Second, it helped me clear the clutter from my mind. For years these stories and thoughts have been piling up inside me and, quite frankly, my wife told me she was tired of hearing them. “Why don’t you write some of that stuff down?” she asked. I began putting pen to paper. Before I knew it, I had a weekly column that was appearing in newspapers across the country and one of the best roles of my life: a regular political and cultural commentator on “The Tavis Smiley Show” (and later on “News and Notes with Ed Gordon”) on National Public Radio.
As I wrote, a pattern began to emerge. I realized there were a handful of themes I continued to revisit again and again. The essays that follow are drawn from my weekly column and commentary. Some have been rewritten and some are new, but all of them reflect those recurring themes: my love for America, my belief that the values that make the black community strong also make America strong, and my life as a husband and father who is also black in America.
I have grown tired of hearing people badmouth America. I love my country and claim it as my own because I believe America is good. And to those who would question my allegiance to a nation that once enslaved folk who looked like me, I answer that I proclaim my Americanness precisely because my people are in the soil. Our roots extend deeply into the mud of Mississippi, the dust of Texas and Arizona, the red clay of Colorado, the black earth of Virginia and North Carolina, and the sand of New England. This nation is mine! I claim it boldly and without hesitation, and I dare anyone to try and deny me my full inheritance.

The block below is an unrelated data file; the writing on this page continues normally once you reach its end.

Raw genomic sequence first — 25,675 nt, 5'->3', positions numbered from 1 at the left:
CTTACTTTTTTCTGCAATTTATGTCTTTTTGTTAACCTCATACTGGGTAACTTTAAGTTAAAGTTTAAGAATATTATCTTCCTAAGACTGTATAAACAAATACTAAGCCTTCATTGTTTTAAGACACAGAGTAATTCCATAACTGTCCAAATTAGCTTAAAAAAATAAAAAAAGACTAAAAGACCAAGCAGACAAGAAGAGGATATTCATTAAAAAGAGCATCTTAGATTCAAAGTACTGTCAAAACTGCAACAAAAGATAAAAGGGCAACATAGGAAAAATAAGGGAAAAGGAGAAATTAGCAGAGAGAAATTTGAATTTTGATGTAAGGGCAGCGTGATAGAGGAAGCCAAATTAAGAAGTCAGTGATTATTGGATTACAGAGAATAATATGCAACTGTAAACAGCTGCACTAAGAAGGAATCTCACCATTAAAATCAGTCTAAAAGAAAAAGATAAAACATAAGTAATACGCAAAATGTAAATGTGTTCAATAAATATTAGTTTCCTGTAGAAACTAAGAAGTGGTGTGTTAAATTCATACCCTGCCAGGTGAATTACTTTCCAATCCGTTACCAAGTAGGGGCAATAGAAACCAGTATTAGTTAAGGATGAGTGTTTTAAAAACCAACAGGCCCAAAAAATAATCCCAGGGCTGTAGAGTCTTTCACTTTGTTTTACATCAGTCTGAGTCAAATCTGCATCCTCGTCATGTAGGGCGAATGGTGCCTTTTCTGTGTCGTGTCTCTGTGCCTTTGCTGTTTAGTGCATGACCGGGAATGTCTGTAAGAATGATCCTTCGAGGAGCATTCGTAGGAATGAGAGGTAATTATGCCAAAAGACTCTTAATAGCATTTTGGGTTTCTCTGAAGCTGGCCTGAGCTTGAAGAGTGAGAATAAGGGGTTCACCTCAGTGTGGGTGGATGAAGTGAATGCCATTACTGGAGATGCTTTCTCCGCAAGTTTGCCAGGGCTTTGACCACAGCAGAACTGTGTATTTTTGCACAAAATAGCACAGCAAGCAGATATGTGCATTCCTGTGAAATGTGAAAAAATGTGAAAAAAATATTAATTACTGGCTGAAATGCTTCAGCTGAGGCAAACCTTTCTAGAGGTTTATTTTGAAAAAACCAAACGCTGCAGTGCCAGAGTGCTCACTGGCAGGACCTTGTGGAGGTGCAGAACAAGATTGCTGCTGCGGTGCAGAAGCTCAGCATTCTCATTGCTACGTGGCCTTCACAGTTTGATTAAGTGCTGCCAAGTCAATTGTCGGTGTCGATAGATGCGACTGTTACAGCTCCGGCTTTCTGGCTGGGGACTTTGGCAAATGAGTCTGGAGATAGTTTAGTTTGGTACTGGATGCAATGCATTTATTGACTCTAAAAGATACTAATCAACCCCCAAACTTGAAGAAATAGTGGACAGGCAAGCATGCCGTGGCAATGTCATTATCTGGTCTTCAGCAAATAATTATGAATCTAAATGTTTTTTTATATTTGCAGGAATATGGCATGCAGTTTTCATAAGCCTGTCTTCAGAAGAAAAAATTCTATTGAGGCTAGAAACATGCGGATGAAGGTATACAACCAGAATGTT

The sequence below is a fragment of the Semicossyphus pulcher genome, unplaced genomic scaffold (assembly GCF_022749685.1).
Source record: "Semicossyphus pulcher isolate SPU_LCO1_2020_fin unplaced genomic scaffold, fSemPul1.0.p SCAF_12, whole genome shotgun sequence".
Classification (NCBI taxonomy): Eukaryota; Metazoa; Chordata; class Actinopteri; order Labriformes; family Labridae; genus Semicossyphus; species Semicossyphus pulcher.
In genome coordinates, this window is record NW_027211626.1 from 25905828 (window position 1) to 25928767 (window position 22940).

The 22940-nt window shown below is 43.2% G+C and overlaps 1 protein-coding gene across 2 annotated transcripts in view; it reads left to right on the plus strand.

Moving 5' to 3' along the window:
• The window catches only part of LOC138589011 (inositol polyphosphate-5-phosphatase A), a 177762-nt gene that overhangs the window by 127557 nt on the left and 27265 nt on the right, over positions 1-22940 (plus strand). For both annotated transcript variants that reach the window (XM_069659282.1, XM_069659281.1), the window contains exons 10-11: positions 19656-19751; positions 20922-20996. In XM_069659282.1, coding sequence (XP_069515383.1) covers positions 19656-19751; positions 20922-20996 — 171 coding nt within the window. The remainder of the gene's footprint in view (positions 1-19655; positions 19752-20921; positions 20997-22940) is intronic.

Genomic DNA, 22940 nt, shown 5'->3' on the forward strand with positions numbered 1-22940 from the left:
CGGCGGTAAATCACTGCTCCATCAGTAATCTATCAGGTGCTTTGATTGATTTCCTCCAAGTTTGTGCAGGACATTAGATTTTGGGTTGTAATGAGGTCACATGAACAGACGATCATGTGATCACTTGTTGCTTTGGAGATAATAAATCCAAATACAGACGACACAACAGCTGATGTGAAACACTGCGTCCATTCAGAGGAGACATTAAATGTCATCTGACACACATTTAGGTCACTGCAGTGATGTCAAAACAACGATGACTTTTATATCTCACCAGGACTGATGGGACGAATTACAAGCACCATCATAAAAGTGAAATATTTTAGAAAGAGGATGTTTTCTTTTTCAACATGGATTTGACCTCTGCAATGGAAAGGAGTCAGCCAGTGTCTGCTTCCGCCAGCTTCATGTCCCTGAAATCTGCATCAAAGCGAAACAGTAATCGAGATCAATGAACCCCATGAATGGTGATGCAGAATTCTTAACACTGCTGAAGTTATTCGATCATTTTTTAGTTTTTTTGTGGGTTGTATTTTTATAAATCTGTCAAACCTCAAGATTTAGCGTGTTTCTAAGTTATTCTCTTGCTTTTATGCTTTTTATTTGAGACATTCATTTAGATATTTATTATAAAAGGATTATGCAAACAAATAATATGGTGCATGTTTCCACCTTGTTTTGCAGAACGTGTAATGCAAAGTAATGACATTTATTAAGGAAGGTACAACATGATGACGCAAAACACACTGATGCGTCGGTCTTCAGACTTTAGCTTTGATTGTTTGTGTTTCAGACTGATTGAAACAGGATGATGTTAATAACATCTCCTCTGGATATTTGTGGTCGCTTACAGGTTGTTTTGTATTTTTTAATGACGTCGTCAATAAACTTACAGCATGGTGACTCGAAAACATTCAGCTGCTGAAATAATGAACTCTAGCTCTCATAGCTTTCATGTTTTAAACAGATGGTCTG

I originally called this book Cowboys and Colored People from an old joke told by the late great comedian Flip Wilson. Wilson tells the story of an encounter he had with an Indian named Henry. While at a party, Wilson pulls Henry aside and advises him that it’s time the Indians got their act together. Wilson points out all of the progress black people have made over the years, noting the prominence of African Americans in sports and entertainment and their emerging political clout. Wilson even suggests to Henry that black people would be willing to change the name of the NAACP to the “National Association for the Advancement of Colored People Immediately and the Indians on a Gradual Basis.” After a time, Henry is fed up and responds, “Yeah, you may be right, but I never heard of anyone playing ‘Cowboys and Colored People.’” (I admit my retelling does not do the joke justice. A joke fails to remain funny after some knucklehead has explained and analyzed it to death. I urge you to either hunt down the original album recording on Atlantic Records or check it out of your local library.)